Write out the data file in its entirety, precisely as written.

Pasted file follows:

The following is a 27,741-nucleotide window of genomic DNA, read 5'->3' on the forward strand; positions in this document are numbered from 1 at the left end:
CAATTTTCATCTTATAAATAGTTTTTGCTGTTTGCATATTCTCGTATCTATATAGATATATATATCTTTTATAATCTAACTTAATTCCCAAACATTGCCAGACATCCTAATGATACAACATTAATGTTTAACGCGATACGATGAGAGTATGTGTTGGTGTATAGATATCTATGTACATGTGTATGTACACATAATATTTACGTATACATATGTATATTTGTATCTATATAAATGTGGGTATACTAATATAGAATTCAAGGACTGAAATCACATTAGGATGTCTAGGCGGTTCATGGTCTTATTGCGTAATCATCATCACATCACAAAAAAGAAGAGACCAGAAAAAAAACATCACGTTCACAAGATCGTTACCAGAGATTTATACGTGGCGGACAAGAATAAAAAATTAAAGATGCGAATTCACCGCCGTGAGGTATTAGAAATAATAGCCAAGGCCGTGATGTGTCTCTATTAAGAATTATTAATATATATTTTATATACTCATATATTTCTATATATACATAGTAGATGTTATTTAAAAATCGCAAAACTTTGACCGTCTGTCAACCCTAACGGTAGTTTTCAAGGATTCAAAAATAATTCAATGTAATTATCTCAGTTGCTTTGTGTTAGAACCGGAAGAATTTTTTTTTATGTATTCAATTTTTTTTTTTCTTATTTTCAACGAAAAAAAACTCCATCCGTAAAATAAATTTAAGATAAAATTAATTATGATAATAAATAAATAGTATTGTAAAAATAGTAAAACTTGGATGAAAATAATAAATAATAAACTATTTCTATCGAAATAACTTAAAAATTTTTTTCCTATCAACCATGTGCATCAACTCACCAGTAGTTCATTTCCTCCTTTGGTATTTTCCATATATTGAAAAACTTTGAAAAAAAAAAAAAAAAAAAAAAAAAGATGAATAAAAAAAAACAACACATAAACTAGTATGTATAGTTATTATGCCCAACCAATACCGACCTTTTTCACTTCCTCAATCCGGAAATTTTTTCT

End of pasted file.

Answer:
The following is a 27,741-nucleotide window of genomic DNA, read 5'->3' on the forward strand; positions in this document are numbered from 1 at the left end:
CAATTTTCATCTTATAAATAGTTTTTGCTGTTTGCATATTCTCGTATCTATATAGATATATATATCTTTTATAATCTAACTTAATTCCCAAACATTGCCAGACATCCTAATGATACAACATTAATGTTTAACGCGATACGATGAGAGTATGTGTTGGTGTATAGATATCTATGTACATGTGTATGTACACATAATATTTACGTATACATATGTATATTTGTATCTATATAAATGTGGGTATACTAATATAGAATTCAAGGACTGAAATCACATTAGGATGTCTAGGCGGTTCATGGTCTTATTGCGTAATCATCATCACATCACAAAAAAGAAGAGACCAGAAAAAAAACATCACGTTCACAAGATCGTTACCAGAGATTTATACGTGGCGGACAAGAATAAAAAATTAAAGATGCGAATTCACCGCCGTGAGGTATTAGAAATAATAGCCAAGGCCGTGATGTGTCTCTATTAAGAATTATTAATATATATTTTATATACTCATATATTTCTATATATACATAGTAGATGTTATTTAAAAATCGCAAAACTTTGACCGTCTGTCAACCCTAACGGTAGTTTTCAAGGATTCAAAAATAATTCAATGTAATTATCTCAGTTGCTTTGTGTTAGAACCGGAAGAATTTTTTTTTATGTATTCAATTTTTTTTTTTCTTATTTTCAACGAAAAAAAACTCCATCCGTAAAATAAATTTAAGATAAAATTAATTATGATAATAAATAAATAGTATTGTAAAAATAGTAAAACTTGGATGAAAATAATAAATAATAAACTATTTCTATCGAAATAACTTAAAAATTTTTTTCCTATCAACCATGTGCATCAACTCACCAGTAGTTCATTTCCTCCTTTGGTATTTTCCATATATTGAAAAACTTTGAAAAAAAAAAAAAAAAAAAAAAAAAGATGAATAAAAAAAAACAACACATAAACTAGTATGTATAGTTATTATGCCCAACCAATACCGACCTTTTTCACTTCCTCAATCCGGAAATTTTTTCT